Wikipedia Founder Seeks Limits on Editing

Jan 26, 2009

Wikipedia founder Jimmy Wales has recommended reigning in edits of entries to the free-access online encyclopedia. The result has been an extensive dialogue in which the German Wikipedia community has provided some guidance based on its experience.

Partly responsible for Wales's move could be the polemics in the recent U.S. presidential race (with its much hightened Internet attention) that got some recent unfortunate exposure on Wikipedia. Entries for politicians in the so-called biographies of living persons (BLP) in Wikipedia have attracted more interest than ever, going through alternate (sometimes minute-to-minute) edits by political supporters and foes alike in the pursuit of "fact." The specific item that triggered Wales's concern was a news item in the Washington Post from January 21: "Kennedy, Byrd the Latest Victims of Wikipedia Errors." The two U.S. senators, who for personal reasons had to excuse themselves from parts of the post-inaugural events, were suddenly declared "dead" by one of the Wikipedia authors. The Post's article (and the extensive comments to it) was enough to prompt Wales to change the Wikipedia editing ground rules. The suggestion on his User Talk page: "This nonsense would have been 100% prevented by Flagged Revisions."

Wales is describing a process that the German Wikipedia edition had already implemented in April 2008. Flagged revisions (FRs) are extensions "where edits are made to certain articles, [and] those edits might not be immediately visible to readers, until they have been 'sighted' by someone trustworthy." In the German model, these "sighters" are regular and trusted editors. The idea was not to proof the accuracy of entries, but to prevent "blatant vandalism." As Wikipedia's own entry for "flagged revisions" currently says, "When a revision is reviewed by a trusted editor, that revision is tagged in the edit history, while in the meantime, article development can proceed with the most recent revision. If changes to the page seem constructive, any reviewer can tag the new version."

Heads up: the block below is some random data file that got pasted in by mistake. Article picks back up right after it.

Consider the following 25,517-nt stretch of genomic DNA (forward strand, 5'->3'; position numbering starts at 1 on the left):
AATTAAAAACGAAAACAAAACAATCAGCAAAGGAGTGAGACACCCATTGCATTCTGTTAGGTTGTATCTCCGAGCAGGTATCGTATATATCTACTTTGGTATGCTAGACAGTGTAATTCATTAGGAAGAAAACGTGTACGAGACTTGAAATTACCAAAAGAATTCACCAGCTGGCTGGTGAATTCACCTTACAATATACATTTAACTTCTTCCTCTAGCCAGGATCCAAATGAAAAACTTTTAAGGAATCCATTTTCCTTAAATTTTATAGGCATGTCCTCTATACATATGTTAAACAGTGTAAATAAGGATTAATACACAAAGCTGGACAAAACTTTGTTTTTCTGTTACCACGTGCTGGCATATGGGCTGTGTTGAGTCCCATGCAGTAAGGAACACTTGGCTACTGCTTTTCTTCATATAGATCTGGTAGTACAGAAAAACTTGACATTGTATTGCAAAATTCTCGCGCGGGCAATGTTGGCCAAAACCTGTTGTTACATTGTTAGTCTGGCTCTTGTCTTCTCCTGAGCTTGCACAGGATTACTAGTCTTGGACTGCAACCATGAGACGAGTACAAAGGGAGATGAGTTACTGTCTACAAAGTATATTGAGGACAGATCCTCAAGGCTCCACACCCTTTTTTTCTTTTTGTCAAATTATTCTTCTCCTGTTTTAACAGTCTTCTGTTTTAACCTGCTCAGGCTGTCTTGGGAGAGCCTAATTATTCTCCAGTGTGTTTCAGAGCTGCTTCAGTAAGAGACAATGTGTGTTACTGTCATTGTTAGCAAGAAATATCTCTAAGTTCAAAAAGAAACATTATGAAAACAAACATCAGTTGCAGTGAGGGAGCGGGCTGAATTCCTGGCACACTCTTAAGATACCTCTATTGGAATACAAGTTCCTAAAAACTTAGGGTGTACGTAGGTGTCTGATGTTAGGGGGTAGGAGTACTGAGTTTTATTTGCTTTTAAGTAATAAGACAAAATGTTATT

Wales now wants to introduce the FR concept generally in the English Wikipedia edition, based on a community survey that returned a 60% favorable rating for the approach: "This is a very wide margin, with 20% separation between the pros and cons," as Wales argues. He suggests a number of ways to implement the approach and, as in the German model, it will undergo "an extensive public test-beta."

As is customary in the Wikipedia community, the change Wales suggests will involve rigorous discussion in which the German prototype might get serious consideration. A report from the German Wikipedia community claims statistics that "the number of edits on [the German] WP has significantly gone up since sighted revisions were introduced." However, an opponent of the plan reminded the community that "~20% of German regulars quit after FR was implement[ed]," a statement incidentally crossed out in Wales's user talk.

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